Wabash Freighthouse


The Wabash Freighthouse was intended to be the focal point of the new layout. It was a fairly large structure with a long loading dock building off the West end for incoming freight as well as an uncovered loading dock with access from two tracks on the East end of the main building which I intend to use for outgoing freight and LCL. In addition there will be one short team track parallel to the West end track.

Photos of the freighthouse itself are rare and none that I have found come anywhere near to revealing details. That does allow me some license to build a mostly freelance structure. There are some things that the photos reveal that can help me get "close" to the prototype. The best photos (and I mean none are very clear) of the freighthouse show East facade. These show a three story building with four windows across this East end...handy when using DPM sections. Another source is the Sanborn fire insurance map and the older, circa 1895, panoramic map.


As of the time of this writing, I have never seen a useful picture or drawing or any other image, of the track side elevations of this building. In the hope of giving myself some idea what I wanted to see, I did a quick drawing to give myself something to shoot for.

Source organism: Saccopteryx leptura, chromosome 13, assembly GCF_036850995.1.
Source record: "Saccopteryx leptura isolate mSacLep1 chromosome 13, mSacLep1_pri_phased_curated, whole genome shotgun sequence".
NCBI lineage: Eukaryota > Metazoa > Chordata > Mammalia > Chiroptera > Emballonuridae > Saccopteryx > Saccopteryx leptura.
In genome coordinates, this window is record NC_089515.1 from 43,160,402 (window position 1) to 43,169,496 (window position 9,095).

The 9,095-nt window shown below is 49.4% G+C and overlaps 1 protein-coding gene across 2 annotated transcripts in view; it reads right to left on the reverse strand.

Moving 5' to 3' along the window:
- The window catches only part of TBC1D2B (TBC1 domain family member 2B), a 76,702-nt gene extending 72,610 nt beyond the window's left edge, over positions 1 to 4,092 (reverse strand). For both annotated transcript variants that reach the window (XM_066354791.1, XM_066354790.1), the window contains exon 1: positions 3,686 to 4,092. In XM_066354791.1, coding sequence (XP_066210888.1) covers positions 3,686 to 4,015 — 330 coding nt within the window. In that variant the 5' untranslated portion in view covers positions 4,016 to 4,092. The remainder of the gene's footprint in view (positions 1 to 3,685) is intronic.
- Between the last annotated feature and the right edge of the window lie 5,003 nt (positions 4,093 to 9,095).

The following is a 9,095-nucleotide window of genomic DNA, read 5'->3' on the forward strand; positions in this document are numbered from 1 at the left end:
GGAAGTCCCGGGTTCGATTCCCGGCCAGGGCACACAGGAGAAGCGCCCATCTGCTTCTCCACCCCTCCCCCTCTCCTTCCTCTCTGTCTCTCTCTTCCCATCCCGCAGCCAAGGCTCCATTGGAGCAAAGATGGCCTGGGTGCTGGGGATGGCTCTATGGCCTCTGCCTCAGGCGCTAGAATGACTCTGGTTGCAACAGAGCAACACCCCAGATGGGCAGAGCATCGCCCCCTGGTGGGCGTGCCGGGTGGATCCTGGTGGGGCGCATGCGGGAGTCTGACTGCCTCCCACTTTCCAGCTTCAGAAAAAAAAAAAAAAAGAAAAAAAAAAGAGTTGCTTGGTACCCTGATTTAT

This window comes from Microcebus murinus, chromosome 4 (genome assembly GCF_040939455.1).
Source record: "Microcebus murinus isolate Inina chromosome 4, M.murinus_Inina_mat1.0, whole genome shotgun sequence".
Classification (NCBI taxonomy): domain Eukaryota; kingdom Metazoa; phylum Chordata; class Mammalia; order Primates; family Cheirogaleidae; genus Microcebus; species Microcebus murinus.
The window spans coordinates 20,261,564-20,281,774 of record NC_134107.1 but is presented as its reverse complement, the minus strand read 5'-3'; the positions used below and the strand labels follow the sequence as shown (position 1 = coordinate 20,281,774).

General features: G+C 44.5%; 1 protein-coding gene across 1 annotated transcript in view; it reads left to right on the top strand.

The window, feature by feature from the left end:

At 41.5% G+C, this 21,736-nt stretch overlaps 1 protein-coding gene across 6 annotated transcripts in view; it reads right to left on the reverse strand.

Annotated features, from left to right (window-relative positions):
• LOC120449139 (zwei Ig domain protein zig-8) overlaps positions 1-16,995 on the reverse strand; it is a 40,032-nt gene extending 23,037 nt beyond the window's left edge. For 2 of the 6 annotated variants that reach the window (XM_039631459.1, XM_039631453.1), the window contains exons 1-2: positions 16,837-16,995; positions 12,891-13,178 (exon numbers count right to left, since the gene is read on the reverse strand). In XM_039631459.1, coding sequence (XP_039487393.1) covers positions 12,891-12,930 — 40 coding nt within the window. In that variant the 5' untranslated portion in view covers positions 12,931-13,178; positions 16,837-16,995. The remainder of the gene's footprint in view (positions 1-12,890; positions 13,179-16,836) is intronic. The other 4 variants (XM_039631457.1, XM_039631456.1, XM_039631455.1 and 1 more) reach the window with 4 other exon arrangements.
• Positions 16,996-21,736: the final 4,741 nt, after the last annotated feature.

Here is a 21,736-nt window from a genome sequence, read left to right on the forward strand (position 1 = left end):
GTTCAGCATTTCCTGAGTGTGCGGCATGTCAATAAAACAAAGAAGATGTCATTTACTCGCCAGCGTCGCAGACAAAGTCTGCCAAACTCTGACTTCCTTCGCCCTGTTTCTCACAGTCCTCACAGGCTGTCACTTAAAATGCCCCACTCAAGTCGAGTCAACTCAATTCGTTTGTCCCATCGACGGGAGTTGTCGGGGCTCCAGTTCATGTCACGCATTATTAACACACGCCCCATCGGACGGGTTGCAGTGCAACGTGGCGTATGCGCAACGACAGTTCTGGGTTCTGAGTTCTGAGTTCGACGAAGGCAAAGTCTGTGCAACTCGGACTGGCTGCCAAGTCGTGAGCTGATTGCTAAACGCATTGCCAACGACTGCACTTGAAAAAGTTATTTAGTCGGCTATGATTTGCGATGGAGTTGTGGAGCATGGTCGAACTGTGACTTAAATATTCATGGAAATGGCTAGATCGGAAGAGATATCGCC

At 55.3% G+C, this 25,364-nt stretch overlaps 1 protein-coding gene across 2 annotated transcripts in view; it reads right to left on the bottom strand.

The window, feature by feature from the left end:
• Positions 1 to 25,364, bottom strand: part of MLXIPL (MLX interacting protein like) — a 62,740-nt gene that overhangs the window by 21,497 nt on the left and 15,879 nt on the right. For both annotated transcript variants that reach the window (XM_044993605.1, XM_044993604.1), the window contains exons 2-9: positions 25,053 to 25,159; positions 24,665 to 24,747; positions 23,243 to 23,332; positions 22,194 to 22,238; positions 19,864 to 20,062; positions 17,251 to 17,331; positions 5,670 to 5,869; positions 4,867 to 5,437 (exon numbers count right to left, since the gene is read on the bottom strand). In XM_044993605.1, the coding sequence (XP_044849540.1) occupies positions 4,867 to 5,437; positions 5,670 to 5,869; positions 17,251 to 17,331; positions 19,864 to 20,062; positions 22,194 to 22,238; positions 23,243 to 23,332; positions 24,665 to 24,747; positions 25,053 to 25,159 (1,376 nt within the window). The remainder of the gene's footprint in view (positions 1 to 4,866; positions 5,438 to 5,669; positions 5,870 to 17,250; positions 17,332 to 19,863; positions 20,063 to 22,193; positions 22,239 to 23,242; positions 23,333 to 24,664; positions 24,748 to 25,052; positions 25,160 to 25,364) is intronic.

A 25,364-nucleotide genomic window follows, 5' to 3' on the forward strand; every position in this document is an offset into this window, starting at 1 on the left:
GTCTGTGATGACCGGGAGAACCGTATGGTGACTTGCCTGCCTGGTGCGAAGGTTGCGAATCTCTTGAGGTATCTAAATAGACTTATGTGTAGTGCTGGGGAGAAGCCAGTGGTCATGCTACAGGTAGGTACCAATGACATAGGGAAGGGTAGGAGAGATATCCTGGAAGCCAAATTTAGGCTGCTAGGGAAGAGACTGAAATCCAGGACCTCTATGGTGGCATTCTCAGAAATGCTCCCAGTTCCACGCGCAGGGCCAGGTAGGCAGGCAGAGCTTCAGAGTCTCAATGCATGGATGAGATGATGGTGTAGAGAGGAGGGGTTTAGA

All of this action takes place under, and in the shadow of the Ninth Street Elevated railway bridge that overspans the freighthouse, and yard just at the West end of the main building.


As with most of my structures, this one is built-up from various DPM sections and only three sides needed to be finished. The Western face of the building was assembled without the pillaster between the sections to represent a solid four windowed wall.

The main building and a short section of the "inbound" freight dock was built first. Then two more sections of the freight dock were build to fit and the entire building when complete is about four feet long.


The "concrete" loading dock that runs the length of the building was built seperately from .04 styrene sheet with "form" lines scribed every 12 feet or so and also some scribed cracks, especially on the sides. After painting the dock was wiped down with a cloth soaked in black Woodland Scenics liquid color. This remained in the scribed lines to highlight them slightly. The top edge was trimmed with a rail of scale 2"x 8" lumber with "bolt" holes indented with a punch; these rails were stained with the black color prior to installation, once again the color gathered in the indentions to highlight them. When completed, the dock was attached to the building.